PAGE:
One reason for the consistency of composition is that the treaty provided death as the penalty for anyone who debased the metal of the coins. However, the exact nuance here is important. John Wickersham and Gerald Verbrugghe give this translation for the opening lines:

... whatever both cities ... write on the stele or erase, it shall be valid. Anyone who debases the gold shall be subject to prosecution in both cities. However, a closer consideration indicates that the prohibition against “debasement” occurs later in the treaty and not in the place indicated by that translation.

I believe that the word kernan means only “to make” or “to mix” and not “to dilute” or “to debase.”  First of all, the root word kern* appears twice more in the stone. The second time, it refers to the make-up of the juries. The third time, it refers to “making the gold diluted.” We might believe that gold would be debased by silver, but we cannot expect that the courts of Mytilene would be debased by the presence of native jurors.

The third occurrence is the phrase “chrysion kernan hydaresteron.” Mixing the gold to “hydration” or “dilution” brings the death penalty.

Note that the treaty allows for the changing of office. Suit could be brought for up to six months, because the job changed each year. However, to avoid the obvious temptation to pin the blame on the other fellow, each city tried its own moneyer. It is most likely that any wrong-doing on the part of the moneyer would be discovered indirectly: if he and the gold disappeared, for instance; or, if he gave evidence of new wealth, perhaps. Until Archimedes watched the bath overflow about 250 BC, there was no scientific method for assaying an alloy. If assaying were possible, the hektai would have been made to even closer tolerances.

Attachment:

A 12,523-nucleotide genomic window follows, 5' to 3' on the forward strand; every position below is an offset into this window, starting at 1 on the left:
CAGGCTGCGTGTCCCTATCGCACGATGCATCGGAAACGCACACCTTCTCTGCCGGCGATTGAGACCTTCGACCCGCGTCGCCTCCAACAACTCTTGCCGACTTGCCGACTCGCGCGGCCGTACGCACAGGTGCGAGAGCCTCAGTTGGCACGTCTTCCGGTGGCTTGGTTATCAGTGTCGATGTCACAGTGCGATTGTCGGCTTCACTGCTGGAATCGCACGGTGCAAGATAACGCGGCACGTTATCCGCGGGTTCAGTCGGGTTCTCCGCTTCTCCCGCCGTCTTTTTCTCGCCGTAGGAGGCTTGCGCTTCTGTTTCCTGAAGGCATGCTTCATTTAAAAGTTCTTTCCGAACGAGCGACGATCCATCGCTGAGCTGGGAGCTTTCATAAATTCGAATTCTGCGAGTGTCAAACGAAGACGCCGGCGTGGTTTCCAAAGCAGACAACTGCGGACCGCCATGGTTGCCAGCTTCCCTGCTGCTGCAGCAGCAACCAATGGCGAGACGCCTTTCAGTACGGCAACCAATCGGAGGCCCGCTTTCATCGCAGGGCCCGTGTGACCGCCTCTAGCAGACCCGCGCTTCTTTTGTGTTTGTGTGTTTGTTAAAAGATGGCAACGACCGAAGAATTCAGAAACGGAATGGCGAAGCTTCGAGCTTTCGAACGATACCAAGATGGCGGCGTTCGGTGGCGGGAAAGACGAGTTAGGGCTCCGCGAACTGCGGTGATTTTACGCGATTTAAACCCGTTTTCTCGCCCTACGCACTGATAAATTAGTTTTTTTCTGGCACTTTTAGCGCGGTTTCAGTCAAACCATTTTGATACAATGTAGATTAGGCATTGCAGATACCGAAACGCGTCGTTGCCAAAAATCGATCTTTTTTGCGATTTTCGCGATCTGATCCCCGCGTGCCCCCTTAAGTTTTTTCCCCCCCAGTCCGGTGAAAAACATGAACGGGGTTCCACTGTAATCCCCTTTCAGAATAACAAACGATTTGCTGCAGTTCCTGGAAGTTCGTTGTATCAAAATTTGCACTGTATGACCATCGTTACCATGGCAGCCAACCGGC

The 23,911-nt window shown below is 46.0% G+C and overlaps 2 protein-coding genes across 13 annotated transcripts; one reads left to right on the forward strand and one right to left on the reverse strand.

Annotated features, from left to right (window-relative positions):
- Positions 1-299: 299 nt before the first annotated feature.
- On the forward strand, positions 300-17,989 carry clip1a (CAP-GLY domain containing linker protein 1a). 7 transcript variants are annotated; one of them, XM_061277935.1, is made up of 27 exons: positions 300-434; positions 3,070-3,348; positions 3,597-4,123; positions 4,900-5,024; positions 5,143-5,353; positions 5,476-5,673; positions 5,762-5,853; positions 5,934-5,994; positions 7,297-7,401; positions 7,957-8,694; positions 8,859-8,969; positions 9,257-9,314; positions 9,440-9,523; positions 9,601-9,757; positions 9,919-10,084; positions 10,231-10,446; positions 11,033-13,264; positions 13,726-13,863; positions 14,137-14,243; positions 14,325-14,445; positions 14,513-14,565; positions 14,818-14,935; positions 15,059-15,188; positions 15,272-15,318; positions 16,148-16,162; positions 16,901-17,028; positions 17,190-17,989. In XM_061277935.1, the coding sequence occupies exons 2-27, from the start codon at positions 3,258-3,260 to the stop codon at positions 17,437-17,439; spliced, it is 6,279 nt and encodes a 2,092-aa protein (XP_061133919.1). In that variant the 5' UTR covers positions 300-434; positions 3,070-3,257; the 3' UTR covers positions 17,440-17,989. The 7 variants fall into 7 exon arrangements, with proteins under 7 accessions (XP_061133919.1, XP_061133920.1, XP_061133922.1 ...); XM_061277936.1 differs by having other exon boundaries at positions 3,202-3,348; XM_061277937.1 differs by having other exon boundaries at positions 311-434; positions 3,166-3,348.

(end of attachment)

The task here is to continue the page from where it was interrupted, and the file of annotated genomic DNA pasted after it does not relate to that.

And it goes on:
Just what purpose did these sixth-staters serve? We can accept that they were payment for mercenaries, the most common use for high-denomination coinages, though we have no epigraphic evidence to support that. We can only let the coins speak for themselves.


Friday, March 2, 2018

The Somers Mutiny

On December 1, 1842, aboard the U.S. Brig-of-War Somers, as captain of the ship, Commander Alexander Slidell Mackenzie ordered the execution by hanging of an officer and two sailors on the charge of mutiny. He had held no court-martial. The leader of the mutiny was Philip Spencer, the son of the Secretary of the Navy. When the Somers docked in New York, Mackenzie faced a court-martial on five charges: murder on board a United States vessel on the high seas; oppression; illegal punishment; conduct unbecoming an officer; cruelty and oppression. He was found not guilty but he was also relieved of command.

It was complicated. And every aspect reflected the character of America at that time.

The Somers was created to be an interceptor to fight piracy and slave trade. She was sleek and fast, and heavily armed for her small size. She was also a training ship. There was no Naval Academy. (Founded without funding in 1845, the Academy’s own history points to the Somers affair: https://www.usna.edu/USNAHistory/) Built for a crew of 90, she carried 120, of whom 100 were apprentices 12 to 18 years of age. Mackenzie was working with Matthew C. Perry to establish a system of training ships, in order to provide the U.S. Navy with a cadre of professional officers.

Mackenzie was born Alexander Slidell. He added his uncle’s surname to his own. Unlike many other Americans, it was not to distance himself from disgrace but to attach himself to success. Slidell’s family was prominent in both New York and Washington politics. His brother, John Slidell, became a senator from Louisiana. (Sen. Slidell was loyal to the Confederacy. See, also, the Trent Affair and the USS San Jacinto.) Among the officers on board the Somers who decided the fate of the mutineers were Matthew C. Perry, Junior, and Oliver Hazzard Perry II. Another midshipman was Henry Rodgers, son of John Rodgers, hero of the Quasi-War with France, the Barbary Wars, the War of 1812, and eventually Secretary of the Navy. Young Rodgers and the Perrys were cousins by marriage; and the Perrys were nephews-in-law to Mackenzie.